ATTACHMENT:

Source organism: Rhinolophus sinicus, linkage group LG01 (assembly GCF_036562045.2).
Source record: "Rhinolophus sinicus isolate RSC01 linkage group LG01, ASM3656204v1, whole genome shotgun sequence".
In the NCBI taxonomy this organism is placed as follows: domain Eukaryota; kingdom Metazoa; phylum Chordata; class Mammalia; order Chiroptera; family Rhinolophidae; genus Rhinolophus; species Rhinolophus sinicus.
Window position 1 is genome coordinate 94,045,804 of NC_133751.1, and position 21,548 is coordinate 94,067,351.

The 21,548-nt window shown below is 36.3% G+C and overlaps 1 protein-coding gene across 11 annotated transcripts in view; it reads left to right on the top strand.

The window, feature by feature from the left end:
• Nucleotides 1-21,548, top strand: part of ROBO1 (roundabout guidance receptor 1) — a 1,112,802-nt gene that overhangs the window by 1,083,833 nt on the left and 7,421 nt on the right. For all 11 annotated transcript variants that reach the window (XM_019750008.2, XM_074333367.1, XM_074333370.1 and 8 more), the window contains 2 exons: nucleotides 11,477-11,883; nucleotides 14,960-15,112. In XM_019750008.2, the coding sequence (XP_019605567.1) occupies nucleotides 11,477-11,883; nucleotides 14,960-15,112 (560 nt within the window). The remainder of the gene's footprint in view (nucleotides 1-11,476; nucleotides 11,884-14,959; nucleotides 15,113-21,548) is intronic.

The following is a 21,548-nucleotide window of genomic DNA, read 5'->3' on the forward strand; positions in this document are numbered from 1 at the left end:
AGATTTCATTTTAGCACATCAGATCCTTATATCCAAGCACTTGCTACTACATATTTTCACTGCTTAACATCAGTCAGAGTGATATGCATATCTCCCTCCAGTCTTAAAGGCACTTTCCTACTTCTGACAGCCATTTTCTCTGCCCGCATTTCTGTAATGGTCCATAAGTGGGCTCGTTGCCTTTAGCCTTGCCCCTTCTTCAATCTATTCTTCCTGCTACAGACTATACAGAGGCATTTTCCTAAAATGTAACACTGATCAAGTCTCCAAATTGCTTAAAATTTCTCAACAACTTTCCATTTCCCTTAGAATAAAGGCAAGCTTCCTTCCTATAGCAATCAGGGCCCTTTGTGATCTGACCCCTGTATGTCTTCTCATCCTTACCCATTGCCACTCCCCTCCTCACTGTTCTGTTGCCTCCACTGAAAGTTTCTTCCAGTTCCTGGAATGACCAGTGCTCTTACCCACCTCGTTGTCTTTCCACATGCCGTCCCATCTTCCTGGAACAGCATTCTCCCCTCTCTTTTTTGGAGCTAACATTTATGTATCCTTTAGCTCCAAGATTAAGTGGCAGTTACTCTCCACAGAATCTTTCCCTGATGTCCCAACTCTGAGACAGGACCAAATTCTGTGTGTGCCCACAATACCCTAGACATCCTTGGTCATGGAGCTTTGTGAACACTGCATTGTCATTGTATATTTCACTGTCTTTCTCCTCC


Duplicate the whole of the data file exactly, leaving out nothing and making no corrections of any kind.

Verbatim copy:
Source organism: Rhinolophus sinicus, linkage group LG01 (assembly GCF_036562045.2).
Source record: "Rhinolophus sinicus isolate RSC01 linkage group LG01, ASM3656204v1, whole genome shotgun sequence".
In the NCBI taxonomy this organism is placed as follows: domain Eukaryota; kingdom Metazoa; phylum Chordata; class Mammalia; order Chiroptera; family Rhinolophidae; genus Rhinolophus; species Rhinolophus sinicus.
Window position 1 is genome coordinate 94,045,804 of NC_133751.1, and position 21,548 is coordinate 94,067,351.

The 21,548-nt window shown below is 36.3% G+C and overlaps 1 protein-coding gene across 11 annotated transcripts in view; it reads left to right on the top strand.

The window, feature by feature from the left end:
• Nucleotides 1-21,548, top strand: part of ROBO1 (roundabout guidance receptor 1) — a 1,112,802-nt gene that overhangs the window by 1,083,833 nt on the left and 7,421 nt on the right. For all 11 annotated transcript variants that reach the window (XM_019750008.2, XM_074333367.1, XM_074333370.1 and 8 more), the window contains 2 exons: nucleotides 11,477-11,883; nucleotides 14,960-15,112. In XM_019750008.2, the coding sequence (XP_019605567.1) occupies nucleotides 11,477-11,883; nucleotides 14,960-15,112 (560 nt within the window). The remainder of the gene's footprint in view (nucleotides 1-11,476; nucleotides 11,884-14,959; nucleotides 15,113-21,548) is intronic.

The following is a 21,548-nucleotide window of genomic DNA, read 5'->3' on the forward strand; positions in this document are numbered from 1 at the left end:
AGATTTCATTTTAGCACATCAGATCCTTATATCCAAGCACTTGCTACTACATATTTTCACTGCTTAACATCAGTCAGAGTGATATGCATATCTCCCTCCAGTCTTAAAGGCACTTTCCTACTTCTGACAGCCATTTTCTCTGCCCGCATTTCTGTAATGGTCCATAAGTGGGCTCGTTGCCTTTAGCCTTGCCCCTTCTTCAATCTATTCTTCCTGCTACAGACTATACAGAGGCATTTTCCTAAAATGTAACACTGATCAAGTCTCCAAATTGCTTAAAATTTCTCAACAACTTTCCATTTCCCTTAGAATAAAGGCAAGCTTCCTTCCTATAGCAATCAGGGCCCTTTGTGATCTGACCCCTGTATGTCTTCTCATCCTTACCCATTGCCACTCCCCTCCTCACTGTTCTGTTGCCTCCACTGAAAGTTTCTTCCAGTTCCTGGAATGACCAGTGCTCTTACCCACCTCGTTGTCTTTCCACATGCCGTCCCATCTTCCTGGAACAGCATTCTCCCCTCTCTTTTTTGGAGCTAACATTTATGTATCCTTTAGCTCCAAGATTAAGTGGCAGTTACTCTCCACAGAATCTTTCCCTGATGTCCCAACTCTGAGACAGGACCAAATTCTGTGTGTGCCCACAATACCCTAGACATCCTTGGTCATGGAGCTTTGTGAACACTGCATTGTCATTGTATATTTCACTGTCTTTCTCCTCC